Facebook has been a method for lead generation since its inception. Originally, companies could use outbound links in their posts and information in their bios to attract strangers to their websites. However, when Facebook Ads was launched in 2007, and its algorithm began to favor accounts that used paid advertising, there was a major shift in how businesses used the platform to capture leads. Facebook created Lead Ads for this purpose. Facebook also has a feature that lets you put a simple call-to-action button at the top of your Facebook Page, helping you send Facebook followers directly to your website.
Getting leads is just one step in the sales cycle. Next, you need to qualify them to determine if they're a good fit, then make your pitch, and finally, follow up. Many network marketers don't like the sales process, but it doesn't have to be hard or scary, especially if you start with leads who've come to you specifically to know about what you offer.
The inbound method attracts leads using online content. You create a website, or you write a blog, and you optimize it for online search through SEO (search engine optimization) techniques. This means the content has the appropriate keywords and answers the questions your target audience is asking. When your content is easily discoverable and begins to engage your readers, they become your leads. Depending on how you interact with them from then on, they can become your customers too.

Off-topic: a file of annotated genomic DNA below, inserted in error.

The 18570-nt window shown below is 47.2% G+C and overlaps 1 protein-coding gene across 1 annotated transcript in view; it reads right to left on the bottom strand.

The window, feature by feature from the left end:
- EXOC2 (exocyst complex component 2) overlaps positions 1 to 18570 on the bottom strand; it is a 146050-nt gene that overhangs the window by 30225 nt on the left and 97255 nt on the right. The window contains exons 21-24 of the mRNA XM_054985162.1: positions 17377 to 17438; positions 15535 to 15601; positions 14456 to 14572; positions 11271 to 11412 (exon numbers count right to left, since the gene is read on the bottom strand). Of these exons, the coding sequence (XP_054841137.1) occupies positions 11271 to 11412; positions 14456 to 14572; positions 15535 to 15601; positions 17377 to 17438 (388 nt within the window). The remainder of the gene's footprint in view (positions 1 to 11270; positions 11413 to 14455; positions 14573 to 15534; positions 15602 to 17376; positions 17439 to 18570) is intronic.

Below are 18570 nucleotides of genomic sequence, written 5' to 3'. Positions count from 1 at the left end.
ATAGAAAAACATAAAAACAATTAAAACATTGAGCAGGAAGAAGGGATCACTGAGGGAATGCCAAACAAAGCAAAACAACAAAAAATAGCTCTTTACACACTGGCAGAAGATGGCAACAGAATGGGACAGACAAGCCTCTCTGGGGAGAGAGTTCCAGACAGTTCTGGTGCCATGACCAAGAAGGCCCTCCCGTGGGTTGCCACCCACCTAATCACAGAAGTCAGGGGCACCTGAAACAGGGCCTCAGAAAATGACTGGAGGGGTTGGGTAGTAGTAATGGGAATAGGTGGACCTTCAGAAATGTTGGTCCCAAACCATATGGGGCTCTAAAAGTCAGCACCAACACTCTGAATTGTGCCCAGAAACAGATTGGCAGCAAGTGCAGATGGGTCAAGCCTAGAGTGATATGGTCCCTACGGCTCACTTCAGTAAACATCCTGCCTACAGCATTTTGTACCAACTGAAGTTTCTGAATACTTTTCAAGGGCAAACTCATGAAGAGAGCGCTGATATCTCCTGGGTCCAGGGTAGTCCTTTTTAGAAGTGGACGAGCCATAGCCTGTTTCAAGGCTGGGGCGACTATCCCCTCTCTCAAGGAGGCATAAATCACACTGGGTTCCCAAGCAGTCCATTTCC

CTR is the number of clicks on your CTA button, versus the total visitors to that landing page or ad. If 1000 people visit your landing page/view your ad, and 650 people click on the CTA, your CTR is 65%. A high CTR depends on a number of factors, chief among which are the value proposition on your page/ad, your CTA’s placement, and the relevance of your content vis-à-vis your target audience.
Automatically move inbound leads over to your CRM using marketing automation workflows and assign them to appropriate sales reps when they reach lead scoring thresholds and/or trigger specific behaviors, such as requesting a free trial or demonstration. Use segmentation rules to assign leads to an appropriate sales rep, for example by territory or industry. This process should be carefully planned in Step #1.
Cost per thousand (e.g. CPM Group, Advertising.com), also known as cost per mille (CPM), uses pricing models that charge advertisers for impressions — i.e. the number of times people view an advertisement. Display advertising is commonly sold on a CPM pricing model. The problem with CPM advertising is that advertisers are charged even if the target audience does not click on (or even view) the advertisement.